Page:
“I did not have the best GMAT score, and I had hoped to overcome that obstacle with a strong resume and strong essays. Debbie from mbaMission helped me to write stellar essays. We worked for a couple months back and forth via emails and a couple phone calls. She helped me to get specific and concise with my experiences highlighting the stories that made a real impact. Debbie emphasized a ‘show don’t tell’ attitude in my essays. It took some time and effort, but it paid off. I ended up with multiple offers from the top schools I had applied to, each one with a scholarship or a Graduate Assistantship offer. I attribute much of my offers to the work of mbaMission and Debbie.” —Business School Admit

Read more of Debbie’s testimonials.

Watch Debbie’s video:

Do you want to speak with Debbie about your business school prospects? Sign up for a free 30-minute consultation here.
ForumBlogs - GMAT Club’s latest feature blends timely Blog entries with forum discussions. Now GMAT Club Forums incorporate all relevant information from Student, Admissions blogs, Twitter, and other sources in one place. You no longer have to check and follow dozens of blogs, just subscribe to the relevant topics and forums on GMAT club or follow the posters and you will get email notifications when something new is posted. Add your blog to the list! and be featured to over 300,000 unique monthly visitors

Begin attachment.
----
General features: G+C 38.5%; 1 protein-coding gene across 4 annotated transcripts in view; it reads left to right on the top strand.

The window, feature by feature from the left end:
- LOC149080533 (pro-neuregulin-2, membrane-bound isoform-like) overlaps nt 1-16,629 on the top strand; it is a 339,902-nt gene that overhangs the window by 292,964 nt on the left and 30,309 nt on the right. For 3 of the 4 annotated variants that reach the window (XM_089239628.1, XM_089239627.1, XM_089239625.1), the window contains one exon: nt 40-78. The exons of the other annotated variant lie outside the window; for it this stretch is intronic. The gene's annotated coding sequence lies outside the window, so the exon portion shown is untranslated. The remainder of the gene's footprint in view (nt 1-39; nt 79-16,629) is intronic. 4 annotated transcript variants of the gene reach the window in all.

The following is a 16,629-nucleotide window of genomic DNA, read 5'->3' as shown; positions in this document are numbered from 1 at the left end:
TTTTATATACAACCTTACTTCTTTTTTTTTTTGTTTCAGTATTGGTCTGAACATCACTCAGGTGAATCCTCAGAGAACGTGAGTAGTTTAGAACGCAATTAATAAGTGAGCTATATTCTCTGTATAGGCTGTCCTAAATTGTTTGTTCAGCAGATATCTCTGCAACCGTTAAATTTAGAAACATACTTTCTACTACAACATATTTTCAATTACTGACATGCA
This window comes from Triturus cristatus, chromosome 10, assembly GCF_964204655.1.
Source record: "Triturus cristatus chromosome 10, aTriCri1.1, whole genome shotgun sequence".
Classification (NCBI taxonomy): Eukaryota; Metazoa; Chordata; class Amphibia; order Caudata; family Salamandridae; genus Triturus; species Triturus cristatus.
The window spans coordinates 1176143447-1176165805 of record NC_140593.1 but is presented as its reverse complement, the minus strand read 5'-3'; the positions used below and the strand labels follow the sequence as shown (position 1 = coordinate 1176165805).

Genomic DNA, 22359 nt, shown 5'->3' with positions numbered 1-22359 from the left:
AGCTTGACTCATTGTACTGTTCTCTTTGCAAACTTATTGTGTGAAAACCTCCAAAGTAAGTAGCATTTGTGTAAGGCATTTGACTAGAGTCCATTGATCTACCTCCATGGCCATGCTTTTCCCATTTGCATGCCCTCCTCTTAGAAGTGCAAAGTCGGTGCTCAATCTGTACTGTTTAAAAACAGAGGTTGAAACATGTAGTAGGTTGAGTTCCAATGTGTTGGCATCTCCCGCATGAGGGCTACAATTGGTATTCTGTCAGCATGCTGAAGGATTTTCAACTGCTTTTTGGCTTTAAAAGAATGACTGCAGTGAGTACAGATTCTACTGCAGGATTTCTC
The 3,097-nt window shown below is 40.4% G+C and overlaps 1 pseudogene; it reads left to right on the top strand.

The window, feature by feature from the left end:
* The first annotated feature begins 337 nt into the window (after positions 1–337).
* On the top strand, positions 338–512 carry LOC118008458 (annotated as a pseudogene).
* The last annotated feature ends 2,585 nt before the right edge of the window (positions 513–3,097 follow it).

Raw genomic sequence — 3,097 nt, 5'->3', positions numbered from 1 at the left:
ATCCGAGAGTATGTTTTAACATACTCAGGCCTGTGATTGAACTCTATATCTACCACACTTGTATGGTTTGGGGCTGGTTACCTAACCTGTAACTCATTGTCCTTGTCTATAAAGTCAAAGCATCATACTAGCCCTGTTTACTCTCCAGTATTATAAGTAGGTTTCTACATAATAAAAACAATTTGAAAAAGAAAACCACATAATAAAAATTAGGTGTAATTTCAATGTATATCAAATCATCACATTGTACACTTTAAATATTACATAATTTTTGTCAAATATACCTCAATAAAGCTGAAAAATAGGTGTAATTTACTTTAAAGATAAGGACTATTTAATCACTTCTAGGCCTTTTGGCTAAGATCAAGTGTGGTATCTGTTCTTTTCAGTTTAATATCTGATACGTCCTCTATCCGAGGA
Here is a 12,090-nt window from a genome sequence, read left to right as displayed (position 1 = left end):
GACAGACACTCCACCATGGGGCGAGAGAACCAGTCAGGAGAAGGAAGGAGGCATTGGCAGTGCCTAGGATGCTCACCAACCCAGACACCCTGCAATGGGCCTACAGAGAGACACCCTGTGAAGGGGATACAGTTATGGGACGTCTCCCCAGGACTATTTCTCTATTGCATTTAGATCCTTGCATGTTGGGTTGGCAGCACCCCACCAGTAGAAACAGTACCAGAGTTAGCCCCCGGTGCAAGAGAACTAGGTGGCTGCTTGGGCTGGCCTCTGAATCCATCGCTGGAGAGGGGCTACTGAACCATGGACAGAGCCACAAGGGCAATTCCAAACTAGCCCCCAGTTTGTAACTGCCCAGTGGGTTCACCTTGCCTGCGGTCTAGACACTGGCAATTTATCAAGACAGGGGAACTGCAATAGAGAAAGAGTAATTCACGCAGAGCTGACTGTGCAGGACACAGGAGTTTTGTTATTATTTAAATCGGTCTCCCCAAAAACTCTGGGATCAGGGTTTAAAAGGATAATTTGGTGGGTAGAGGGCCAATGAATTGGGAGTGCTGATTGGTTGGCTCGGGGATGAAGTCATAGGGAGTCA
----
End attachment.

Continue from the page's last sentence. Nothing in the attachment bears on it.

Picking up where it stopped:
_________________

Jen Kedrowski
mbaMission

Website: http://www.mbamission.com
Blog: http://www.mbamission.com/blog
mbaMission Insiders Guides: http://www.mbamission.com/guides.php?category=insiders
Free Consultation: http://www.mbamission.com/consult.php

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Heading South for an MBA: The University of Texas McCombs School of Bu [#permalink]

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New post 26 Jun 2017, 07:01
FROM mbaMission Blog: Heading South for an MBA: The University of Texas McCombs School of Business and Emory University’s Goizueta Business School